What’s In A Title?

I look at the title of my blog and realize that I have written less about tech lately than about life in general. Tech seems somehow too impersonal to write about. I can share the latest gadget, or deal on some new device. But, I find myself wandering into what I really care about: Other people.

30+ years in education has made a profound impact on my life. The teacher and person I was when I began this journey has long faded away. Thank goodness! Those early years of teaching had so many failures. (No one was permanently injured that I’m aware of…)

Now that I work mostly with adults, I hope I convey the compassion that I have for fellow teachers. I understand feeling so tired that there is literally zero left at the end of the day. I understand isolated when you are a specialist and there is no one in your building that shares your struggles.

My title is Digital Learning Coordinator. My title is also teacher, facilitator, specialist, Mom, Wife, Daughter, friend and Grandma. Notice what titles come first?!? Why do I identify with what I DO instead of who I am?

Your title brings you a sense of importance, or power, or belonging. But it still can be an empty title if you forget your real purpose. Your real purpose is to care about others and to develop strong family ties. No matter what your family looks like. No matter if your family is your four legged pet or a significant other. Or your church friends or most importantly, yourself.

Work is important. Teaching is extremely important. But living your life caring for others and self is the most important role of all.

What title guides your life? Will your friends remember you for what you did at work, or what you did in life? Or best yet, both of those!

Should I retitle my blog? The title is Vinal Tech Blog. Maybe it should be Something Else? Drop me a line and let me know your thoughts.

Friday Night Musings

teachers at training As I reflect back on the previous week, I find myself returning to the same conclusion. Using technology and using technology well is an ongoing goal. While some might think I know a lot, it’s becoming increasingly clear to me that I have so much more to learn.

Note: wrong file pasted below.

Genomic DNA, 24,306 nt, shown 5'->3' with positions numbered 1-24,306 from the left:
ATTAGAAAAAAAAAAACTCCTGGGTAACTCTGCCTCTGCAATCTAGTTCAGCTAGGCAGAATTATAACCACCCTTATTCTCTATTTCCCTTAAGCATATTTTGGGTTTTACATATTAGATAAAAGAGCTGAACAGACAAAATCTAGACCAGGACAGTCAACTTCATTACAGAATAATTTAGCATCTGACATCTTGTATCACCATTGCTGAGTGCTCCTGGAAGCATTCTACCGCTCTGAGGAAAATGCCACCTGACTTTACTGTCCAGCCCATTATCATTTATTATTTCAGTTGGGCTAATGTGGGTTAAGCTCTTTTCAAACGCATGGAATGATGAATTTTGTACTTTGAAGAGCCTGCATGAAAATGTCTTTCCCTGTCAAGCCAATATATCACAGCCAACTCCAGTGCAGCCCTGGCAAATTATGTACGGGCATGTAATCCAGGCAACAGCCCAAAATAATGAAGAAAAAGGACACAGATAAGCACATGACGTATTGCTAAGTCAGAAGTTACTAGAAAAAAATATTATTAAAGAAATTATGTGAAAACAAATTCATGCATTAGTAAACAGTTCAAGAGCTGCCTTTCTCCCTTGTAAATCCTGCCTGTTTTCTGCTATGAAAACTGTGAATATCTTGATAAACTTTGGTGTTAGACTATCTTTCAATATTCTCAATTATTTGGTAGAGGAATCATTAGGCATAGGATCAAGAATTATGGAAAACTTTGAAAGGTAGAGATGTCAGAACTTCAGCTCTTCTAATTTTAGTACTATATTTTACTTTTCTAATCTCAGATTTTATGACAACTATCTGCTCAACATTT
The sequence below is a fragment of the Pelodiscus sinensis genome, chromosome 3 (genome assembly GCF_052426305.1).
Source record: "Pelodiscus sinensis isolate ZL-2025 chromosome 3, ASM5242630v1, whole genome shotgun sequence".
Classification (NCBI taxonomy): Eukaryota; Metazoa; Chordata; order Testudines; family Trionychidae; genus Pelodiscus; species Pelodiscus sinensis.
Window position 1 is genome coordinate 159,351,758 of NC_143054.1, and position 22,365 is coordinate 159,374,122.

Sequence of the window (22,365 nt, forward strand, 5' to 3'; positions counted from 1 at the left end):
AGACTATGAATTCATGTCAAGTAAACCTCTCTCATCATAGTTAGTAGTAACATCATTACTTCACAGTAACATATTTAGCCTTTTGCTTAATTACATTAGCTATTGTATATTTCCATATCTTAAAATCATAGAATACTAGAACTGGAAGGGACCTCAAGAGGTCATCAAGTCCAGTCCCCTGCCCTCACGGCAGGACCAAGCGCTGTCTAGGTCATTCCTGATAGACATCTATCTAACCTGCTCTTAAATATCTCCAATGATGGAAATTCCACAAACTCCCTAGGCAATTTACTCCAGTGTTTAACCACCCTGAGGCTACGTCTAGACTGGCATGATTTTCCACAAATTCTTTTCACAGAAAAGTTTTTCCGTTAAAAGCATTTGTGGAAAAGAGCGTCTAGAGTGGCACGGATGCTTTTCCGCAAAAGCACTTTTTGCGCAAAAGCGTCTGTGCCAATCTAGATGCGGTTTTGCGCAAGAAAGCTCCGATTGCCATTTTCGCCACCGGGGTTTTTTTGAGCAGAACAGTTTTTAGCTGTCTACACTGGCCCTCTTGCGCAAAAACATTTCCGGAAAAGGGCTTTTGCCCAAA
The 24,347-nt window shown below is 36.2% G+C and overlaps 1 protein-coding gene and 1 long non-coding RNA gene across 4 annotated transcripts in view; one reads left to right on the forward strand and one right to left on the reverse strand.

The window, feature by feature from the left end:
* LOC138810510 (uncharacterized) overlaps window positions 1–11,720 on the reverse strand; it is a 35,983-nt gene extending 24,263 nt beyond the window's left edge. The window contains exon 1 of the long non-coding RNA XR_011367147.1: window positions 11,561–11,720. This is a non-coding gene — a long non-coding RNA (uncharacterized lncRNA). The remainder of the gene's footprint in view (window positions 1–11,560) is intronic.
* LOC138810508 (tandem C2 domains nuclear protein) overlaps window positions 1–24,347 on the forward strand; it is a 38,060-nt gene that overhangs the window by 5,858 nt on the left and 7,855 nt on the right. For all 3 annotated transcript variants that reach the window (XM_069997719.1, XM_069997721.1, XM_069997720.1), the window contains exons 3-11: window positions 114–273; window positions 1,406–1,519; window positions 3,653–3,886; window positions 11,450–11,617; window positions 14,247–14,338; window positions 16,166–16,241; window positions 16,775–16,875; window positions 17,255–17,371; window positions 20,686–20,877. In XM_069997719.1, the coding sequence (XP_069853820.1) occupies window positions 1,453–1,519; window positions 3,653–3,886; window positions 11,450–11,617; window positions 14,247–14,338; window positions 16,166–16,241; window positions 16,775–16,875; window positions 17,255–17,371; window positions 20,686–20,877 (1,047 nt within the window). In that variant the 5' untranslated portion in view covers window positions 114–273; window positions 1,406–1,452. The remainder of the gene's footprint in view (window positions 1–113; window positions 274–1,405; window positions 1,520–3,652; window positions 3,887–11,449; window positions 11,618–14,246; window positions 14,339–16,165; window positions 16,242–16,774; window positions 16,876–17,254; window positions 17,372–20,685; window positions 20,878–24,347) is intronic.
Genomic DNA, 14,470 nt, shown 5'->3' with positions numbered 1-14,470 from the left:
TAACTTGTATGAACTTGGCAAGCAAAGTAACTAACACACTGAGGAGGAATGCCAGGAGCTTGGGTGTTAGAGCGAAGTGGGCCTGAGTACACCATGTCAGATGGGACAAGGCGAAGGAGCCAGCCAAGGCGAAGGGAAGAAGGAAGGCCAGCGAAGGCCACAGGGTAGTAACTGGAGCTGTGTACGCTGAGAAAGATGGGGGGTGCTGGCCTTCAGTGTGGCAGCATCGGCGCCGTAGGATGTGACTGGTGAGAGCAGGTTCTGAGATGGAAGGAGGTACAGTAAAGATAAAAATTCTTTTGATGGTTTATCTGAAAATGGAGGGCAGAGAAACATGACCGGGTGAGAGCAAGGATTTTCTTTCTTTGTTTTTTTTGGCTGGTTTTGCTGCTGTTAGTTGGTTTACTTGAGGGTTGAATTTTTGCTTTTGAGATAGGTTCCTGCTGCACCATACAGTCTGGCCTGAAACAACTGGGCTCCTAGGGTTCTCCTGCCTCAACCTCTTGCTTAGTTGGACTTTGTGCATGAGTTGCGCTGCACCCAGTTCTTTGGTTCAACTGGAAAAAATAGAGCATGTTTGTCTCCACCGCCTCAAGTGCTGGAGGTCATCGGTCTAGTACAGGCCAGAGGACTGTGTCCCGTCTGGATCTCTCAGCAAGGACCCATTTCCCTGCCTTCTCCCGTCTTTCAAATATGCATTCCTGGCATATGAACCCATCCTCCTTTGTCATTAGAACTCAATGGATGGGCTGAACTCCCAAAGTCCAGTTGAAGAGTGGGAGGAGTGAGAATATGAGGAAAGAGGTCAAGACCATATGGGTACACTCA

Maybe it’s age. But the more I work with teachers and principals, the more I realize I need to learn much more than I know.

I have never considered myself an expert. I know a lot about certain things but I have so many areas that still need so much work.

Where are you in your Digital Learning? What are you doing to build your skills?

Fortunately, those that I work for have a vision of building capacity and reaching as many teachers as possible. In our 24 schools, we have worked with more than 475 teachers since the creation of this position. We have begun building relationships that I hope will sustain the work that we have started.

After three days as part of the NCTIES Conference as a learner, partner in education and presenter, I am further convinced that I have so much to learn.

#NCTIES19

How will you sustain your excitement about your latest professional learning? Will you share your excitement when you return to the classroom? Or will you tuck your knowledge away in the “been there, done that” file?

Let me encourage you, no, implore you, to extend your experience. Step out of your comfort zone. Take a risk. Fail forward. Model this growth mindset for your students and colleagues.

Public education is an amazing place. You make it an amazing place. WE make it an amazing place!

Spread the word, the ideas and most of all the enthusiasm that you have for each child, every day. You’ve got this!!

The Power of Feedback

My new role has been challenging, exciting and full of professional learning. The more I learn the less I know. My mother always told me that I would soon find out that the older I got the more I’d need to learn something new. Wise woman.

I’ve learned to work with a colleague in a give and take situation. Our strengths are different and therefore we are very complimentary (both task wise and verbally!) to each other. We both know when to step up and when to step back. So far I have not managed to break any of her toes!